The Jesus App

The Egyptian Heresy puts down roots whenever we honor that which God considers an abomination.  By extension, we should see the Dynamic of Ezekiel manifesting in our lives as we learn to honor the things God honors.  With that in mind, I am reading through the gospel of John, tracking what Jesus honored and looking for contemporary examples.

John 1:47 is a portrait of honor.  As Nathaniel was brought to Jesus, He said, “Behold an Israelite indeed in whom is no guile.”  KJV

While we generally know that guile is not a good thing, it is not a generic word in our vocabulary, so I decided to explore it.  The Greek word is used 12 times in the New Testament.  Several times it refers to the Sanhedrin’s desire to arrest Jesus with some less-than-straightforward mechanism, which of course they eventually did.

Paul used the term in Acts 13:10.  “You are a child of the devil and an enemy of everything that is right!  You are full of all kinds of deceit and trickery.  Will you never stop perverting the right ways of the Lord?”  NIV

Again, the focus is on lack of integrity and transparency.  This rant was directed at Elymas who was trying to keep people from getting saved.

By contrast, one of the most exciting uses of it is in Revelation 14:5.  The 144,000 are described as having no guile in their mouths.  This was one of the reasons they were selected to serve the King and clearly one of the reasons they were able to learn the song no one else could master.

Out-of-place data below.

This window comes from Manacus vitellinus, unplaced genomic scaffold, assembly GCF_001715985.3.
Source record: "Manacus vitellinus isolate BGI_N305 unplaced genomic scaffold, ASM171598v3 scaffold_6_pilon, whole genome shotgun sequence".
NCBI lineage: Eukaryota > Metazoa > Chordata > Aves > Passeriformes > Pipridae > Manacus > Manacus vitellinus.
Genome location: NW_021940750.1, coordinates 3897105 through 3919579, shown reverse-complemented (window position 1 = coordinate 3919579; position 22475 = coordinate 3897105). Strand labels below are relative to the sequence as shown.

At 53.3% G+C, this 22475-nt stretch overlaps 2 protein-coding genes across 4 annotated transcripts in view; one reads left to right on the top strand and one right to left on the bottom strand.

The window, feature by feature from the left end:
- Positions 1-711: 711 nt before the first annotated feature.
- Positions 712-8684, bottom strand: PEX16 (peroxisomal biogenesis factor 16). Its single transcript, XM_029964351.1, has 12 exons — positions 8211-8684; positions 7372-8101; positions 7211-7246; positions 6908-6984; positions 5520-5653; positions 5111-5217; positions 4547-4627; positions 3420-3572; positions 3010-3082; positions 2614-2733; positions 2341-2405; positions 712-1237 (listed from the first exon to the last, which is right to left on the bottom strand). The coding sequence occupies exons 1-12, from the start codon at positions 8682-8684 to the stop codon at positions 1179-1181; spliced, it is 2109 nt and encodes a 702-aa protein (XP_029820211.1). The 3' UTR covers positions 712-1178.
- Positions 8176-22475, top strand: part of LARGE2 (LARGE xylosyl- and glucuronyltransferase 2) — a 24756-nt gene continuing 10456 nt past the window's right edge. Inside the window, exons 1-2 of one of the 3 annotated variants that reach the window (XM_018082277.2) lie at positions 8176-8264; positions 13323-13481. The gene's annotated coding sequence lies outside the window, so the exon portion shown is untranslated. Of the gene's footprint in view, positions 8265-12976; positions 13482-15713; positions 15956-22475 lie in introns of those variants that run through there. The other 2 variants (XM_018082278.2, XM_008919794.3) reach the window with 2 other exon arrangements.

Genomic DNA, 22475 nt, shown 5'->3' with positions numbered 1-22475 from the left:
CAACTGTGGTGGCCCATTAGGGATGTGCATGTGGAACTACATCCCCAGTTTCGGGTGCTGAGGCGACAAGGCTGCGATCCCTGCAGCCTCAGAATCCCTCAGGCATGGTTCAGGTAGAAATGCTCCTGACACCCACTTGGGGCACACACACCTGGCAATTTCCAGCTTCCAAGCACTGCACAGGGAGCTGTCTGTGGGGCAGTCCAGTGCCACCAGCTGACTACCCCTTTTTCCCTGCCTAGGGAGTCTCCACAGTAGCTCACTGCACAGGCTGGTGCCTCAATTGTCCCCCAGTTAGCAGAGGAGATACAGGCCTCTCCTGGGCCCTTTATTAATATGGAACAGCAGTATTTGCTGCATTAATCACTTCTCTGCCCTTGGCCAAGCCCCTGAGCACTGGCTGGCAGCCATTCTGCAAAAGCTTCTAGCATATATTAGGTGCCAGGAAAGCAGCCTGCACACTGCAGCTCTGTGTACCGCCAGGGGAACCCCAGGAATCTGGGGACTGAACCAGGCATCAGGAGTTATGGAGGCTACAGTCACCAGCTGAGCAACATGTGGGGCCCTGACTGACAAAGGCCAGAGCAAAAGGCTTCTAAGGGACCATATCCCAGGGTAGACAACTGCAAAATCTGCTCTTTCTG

But the punch line to me was 1 Peter 2:22 where Christ was honored as one who spoke no guile even when undergoing extreme trauma.

Now that takes my mind all sorts of places.  First of all we have the passage in Colossians 2:9.  “For in Christ, all the fullness of the Deity lives in bodily form. . . ”  NIV

Tie that with Ephesians 4:13 which says “. . .until we all reach unity in the faith and in the knowledge of the Son of God and become mature, attaining to the whole measure of the fullness of Christ.” NIV

To simplify, God is in Christ.  Christ is in us to some degree.  When Jesus sees the nature of God the Father manifesting in us, He celebrates it in us with verbal honor.  So far so good.

We already knew that Jesus’ primary focus for honor was and is His Father, so His comment to Nathaniel was simply a subset of the core focus of honoring the Father.  Gotta love the consistency — whether Jesus was seeing the Father first hand, or third hand in us, He still resonated to the majesty of The Almighty.

OK. That was the low hanging fruit.  Now let’s explore the knuckle buster.

Jesus was without guile according to Peter who ought to know.  If anyone can spot guile, a Prophet should be able to.

But what does that mean on Monday morning to me?  What EXACTLY is this nasty thing called guile?  Well, the surface meaning in the Greek usages is sneakiness.  That creates a problem because Christ certainly was sneaky at times.  He did a pretty good job of telling the truth with intent to deceive.